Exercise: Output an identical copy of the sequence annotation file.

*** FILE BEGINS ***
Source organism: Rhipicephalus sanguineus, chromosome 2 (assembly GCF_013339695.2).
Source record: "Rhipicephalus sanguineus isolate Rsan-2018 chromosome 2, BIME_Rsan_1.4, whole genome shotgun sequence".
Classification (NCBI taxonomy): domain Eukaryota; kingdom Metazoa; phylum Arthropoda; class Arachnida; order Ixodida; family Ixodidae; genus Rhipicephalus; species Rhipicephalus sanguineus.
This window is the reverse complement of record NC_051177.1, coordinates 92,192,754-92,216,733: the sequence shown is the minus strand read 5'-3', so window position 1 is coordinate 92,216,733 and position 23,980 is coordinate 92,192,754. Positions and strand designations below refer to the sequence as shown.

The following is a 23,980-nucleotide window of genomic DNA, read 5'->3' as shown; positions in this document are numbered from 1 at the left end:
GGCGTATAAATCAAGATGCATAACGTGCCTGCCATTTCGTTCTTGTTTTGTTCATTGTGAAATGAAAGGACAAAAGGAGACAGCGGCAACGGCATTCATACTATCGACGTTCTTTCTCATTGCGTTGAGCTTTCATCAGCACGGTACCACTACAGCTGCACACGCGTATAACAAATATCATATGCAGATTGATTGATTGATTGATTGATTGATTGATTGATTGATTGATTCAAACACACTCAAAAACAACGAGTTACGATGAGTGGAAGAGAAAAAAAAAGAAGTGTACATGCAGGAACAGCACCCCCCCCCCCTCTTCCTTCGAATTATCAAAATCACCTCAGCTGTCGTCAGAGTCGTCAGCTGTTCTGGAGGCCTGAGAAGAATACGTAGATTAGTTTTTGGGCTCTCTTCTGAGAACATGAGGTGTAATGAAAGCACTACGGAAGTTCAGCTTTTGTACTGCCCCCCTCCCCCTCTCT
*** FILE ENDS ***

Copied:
Source organism: Rhipicephalus sanguineus, chromosome 2 (assembly GCF_013339695.2).
Source record: "Rhipicephalus sanguineus isolate Rsan-2018 chromosome 2, BIME_Rsan_1.4, whole genome shotgun sequence".
Classification (NCBI taxonomy): domain Eukaryota; kingdom Metazoa; phylum Arthropoda; class Arachnida; order Ixodida; family Ixodidae; genus Rhipicephalus; species Rhipicephalus sanguineus.
This window is the reverse complement of record NC_051177.1, coordinates 92,192,754-92,216,733: the sequence shown is the minus strand read 5'-3', so window position 1 is coordinate 92,216,733 and position 23,980 is coordinate 92,192,754. Positions and strand designations below refer to the sequence as shown.

The following is a 23,980-nucleotide window of genomic DNA, read 5'->3' as shown; positions in this document are numbered from 1 at the left end:
GGCGTATAAATCAAGATGCATAACGTGCCTGCCATTTCGTTCTTGTTTTGTTCATTGTGAAATGAAAGGACAAAAGGAGACAGCGGCAACGGCATTCATACTATCGACGTTCTTTCTCATTGCGTTGAGCTTTCATCAGCACGGTACCACTACAGCTGCACACGCGTATAACAAATATCATATGCAGATTGATTGATTGATTGATTGATTGATTGATTGATTGATTGATTCAAACACACTCAAAAACAACGAGTTACGATGAGTGGAAGAGAAAAAAAAAGAAGTGTACATGCAGGAACAGCACCCCCCCCCCCTCTTCCTTCGAATTATCAAAATCACCTCAGCTGTCGTCAGAGTCGTCAGCTGTTCTGGAGGCCTGAGAAGAATACGTAGATTAGTTTTTGGGCTCTCTTCTGAGAACATGAGGTGTAATGAAAGCACTACGGAAGTTCAGCTTTTGTACTGCCCCCCTCCCCCTCTCT